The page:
Our prediction is that 2016 will be a year for real business transformation! Technologies like BPM, data virtualization, app integration and mobile are finally coming together in ways that will enable businesses to rethink their operations and focus on engaging with their increasingly empowered customers. Dynamic BPM technologies, like case management and intelligent processes informed by the Internet of Things, will feature strongly as we move from automating routine work to assisting knowledge workers to achieve their goals. Competitive pressures have never been greater, and many businesses need to make fundamental changes to compete with the next Uber, the next Tesla. We expect to see a greater emphasis on rapid development of componentized applications by citizen developers – business experts building their own solutions on low-code platforms supported by IT. BPM will play a critical role here, orchestrating the interactions between users and IT services and driving each customer towards a desired outcome.

In 2015 we have seen some real BPM successes for Red Hat clients. We believe that 2016 will see the beginning of much larger scale automation, driven by a burgeoning IoT and the availability of advanced analytics, decision management and intelligent processes.

Here’s to 2016!


BPM-DDr. Mathias Kirchmer - BPM-D

  • Discipline of Strategy Execution: According to major research only 13% of businesses meet their yearly strategic goals. BPM will increasingly become THE management discipline of strategy execution, addressing this issue. It will be positioned and executed accordingly.
  • Value from Digitization: Digitizing the real world only realizes its full potential if this leads to new innovative processes enabling superior business value and new operating models. BPM becomes THE enabler of value through Digitalization.
  • Innovation: Process innovation has become a major contributor to business innovation. BPM drives this change. It becomes a key part of the innovation process.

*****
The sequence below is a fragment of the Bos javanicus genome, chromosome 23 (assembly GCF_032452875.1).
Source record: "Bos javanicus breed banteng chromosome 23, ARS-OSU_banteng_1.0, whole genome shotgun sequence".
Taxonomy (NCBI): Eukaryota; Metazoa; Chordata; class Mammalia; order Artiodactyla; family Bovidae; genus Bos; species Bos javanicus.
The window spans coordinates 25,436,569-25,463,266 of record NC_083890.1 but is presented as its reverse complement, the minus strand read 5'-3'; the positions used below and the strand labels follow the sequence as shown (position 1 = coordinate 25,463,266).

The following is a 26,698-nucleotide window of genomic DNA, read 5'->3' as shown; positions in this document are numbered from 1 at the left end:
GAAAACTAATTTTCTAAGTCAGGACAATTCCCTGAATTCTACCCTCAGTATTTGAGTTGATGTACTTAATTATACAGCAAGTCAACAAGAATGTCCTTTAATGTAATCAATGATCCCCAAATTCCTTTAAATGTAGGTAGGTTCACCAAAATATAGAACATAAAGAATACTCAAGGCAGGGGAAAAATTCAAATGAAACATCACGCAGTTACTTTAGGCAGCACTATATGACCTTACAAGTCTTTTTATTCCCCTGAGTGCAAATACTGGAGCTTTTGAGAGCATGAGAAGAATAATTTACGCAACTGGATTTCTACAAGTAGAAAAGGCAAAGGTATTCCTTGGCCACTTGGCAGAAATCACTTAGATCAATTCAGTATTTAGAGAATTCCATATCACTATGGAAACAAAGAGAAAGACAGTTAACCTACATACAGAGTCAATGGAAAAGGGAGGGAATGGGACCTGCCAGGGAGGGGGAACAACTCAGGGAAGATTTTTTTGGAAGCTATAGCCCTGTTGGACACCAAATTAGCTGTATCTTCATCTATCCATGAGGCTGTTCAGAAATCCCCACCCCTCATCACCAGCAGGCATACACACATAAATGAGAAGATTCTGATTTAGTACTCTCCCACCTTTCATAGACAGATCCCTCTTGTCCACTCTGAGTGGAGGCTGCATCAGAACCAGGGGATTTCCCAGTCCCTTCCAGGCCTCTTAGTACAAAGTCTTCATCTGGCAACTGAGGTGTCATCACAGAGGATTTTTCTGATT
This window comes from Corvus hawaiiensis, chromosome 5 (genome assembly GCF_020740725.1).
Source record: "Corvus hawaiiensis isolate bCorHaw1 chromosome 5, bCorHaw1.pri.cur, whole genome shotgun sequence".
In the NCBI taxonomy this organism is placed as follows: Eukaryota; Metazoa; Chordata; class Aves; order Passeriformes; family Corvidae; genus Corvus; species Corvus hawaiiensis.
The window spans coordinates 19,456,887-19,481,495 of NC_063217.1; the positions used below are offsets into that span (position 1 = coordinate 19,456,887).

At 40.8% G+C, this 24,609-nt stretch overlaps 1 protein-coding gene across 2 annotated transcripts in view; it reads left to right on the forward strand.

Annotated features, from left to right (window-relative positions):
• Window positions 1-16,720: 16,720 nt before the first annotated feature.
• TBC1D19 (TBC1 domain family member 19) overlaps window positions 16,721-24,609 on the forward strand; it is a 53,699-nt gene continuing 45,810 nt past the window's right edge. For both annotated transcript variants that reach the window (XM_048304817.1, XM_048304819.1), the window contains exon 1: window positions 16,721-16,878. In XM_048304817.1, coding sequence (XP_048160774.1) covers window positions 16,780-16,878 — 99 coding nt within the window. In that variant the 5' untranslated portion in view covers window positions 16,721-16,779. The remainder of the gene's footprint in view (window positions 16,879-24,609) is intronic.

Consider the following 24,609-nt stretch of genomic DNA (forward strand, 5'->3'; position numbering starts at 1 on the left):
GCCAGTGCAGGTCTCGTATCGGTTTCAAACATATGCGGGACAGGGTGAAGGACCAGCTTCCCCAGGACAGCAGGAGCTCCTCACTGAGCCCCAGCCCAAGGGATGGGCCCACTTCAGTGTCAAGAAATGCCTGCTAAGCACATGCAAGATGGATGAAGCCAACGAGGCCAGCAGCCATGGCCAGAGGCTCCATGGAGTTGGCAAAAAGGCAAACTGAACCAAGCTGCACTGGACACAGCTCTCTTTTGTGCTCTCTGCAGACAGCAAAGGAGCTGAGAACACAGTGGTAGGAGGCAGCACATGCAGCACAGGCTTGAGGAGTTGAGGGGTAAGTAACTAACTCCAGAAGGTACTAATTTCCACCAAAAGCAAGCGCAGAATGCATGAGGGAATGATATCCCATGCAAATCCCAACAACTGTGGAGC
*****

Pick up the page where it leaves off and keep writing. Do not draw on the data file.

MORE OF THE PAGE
• Chief Process Officer: With the growing importance of BPM for strategy execution, this emerging top management role will become more and more main stream. Visionary process practitioners can start moving into this role or existing executives, like CIOs or CPOs, transition into this role.
  • Digitizing Process Management: The “process of process management” will be raised, step-by-step to the next level of maturity through appropriate digitization approaches. The preparation of “Digital BPM” starts now.

AuraPortalAuraPortal

AuraPortal iBPMS empowers organizations to make optimal use of new technology and digital media.

In 2016 digital transformation will be a priority for organizations as they realize its importance in building new business opportunities and increasing customer engagement. IoT will be involved in more BPM projects. Disruptive technologies, gadgets, wearables and innovation will enhance the customer experience and drive deeper customer engagement. Leading BPM vendors will inspire customers to leverage new technologies and embrace innovation. These devices and solutions will redefine competitive advantage in practically every industry with exceptional development in manufacturing, transportation, retail and healthcare.

Customer expectations will drive vendors to deliver faster solutions with demonstrable ROIs. To meet the challenges vendors will simplify processes to adjust to the constantly changing customer behaviors, providing agile processes that work at the pace of dynamic customers with increased importance on personalized experiences.

Technology will accelerate business, emphasizing the need for real-time information, fast intelligent analysis and rapid reaction times.

Nathaniel Palmer
Author: Nathaniel PalmerWebsite: http://bpm.com
VP and CTO
Rated as the #1 Most Influential Thought Leader in Business Process Management (BPM) by independent research, Nathaniel Palmer is recognized as one of the early originators of BPM, and has led the design for some of the industry’s largest-scale and most complex projects involving investments of $200 Million or more. Today he is the Editor-in-Chief of BPM.com, as well as the Executive Director of the Workflow Management Coalition, as well as VP and CTO of BPM, Inc. Previously he had been the BPM Practice Director of SRA International, and prior to that Director, Business Consulting for Perot Systems Corp, as well as spent over a decade with Delphi Group serving as VP and CTO. He frequently tops the lists of the most recognized names in his field, and was the first individual named as Laureate in Workflow. Nathaniel has authored or co-authored a dozen books on process innovation and business transformation, including “Intelligent BPM” (2013), “How Knowledge Workers Get Things Done” (2012), “Social BPM” (2011), “Mastering the Unpredictable” (2008) which reached #2 on the Amazon.com Best Seller’s List, “Excellence in Practice” (2007), “Encyclopedia of Database Systems” (2007) and “The X-Economy” (2001). He has been featured in numerous media ranging from Fortune to The New York Times to National Public Radio. Nathaniel holds a DISCO Secret Clearance as well as a Position of Trust with in the U.S. federal government.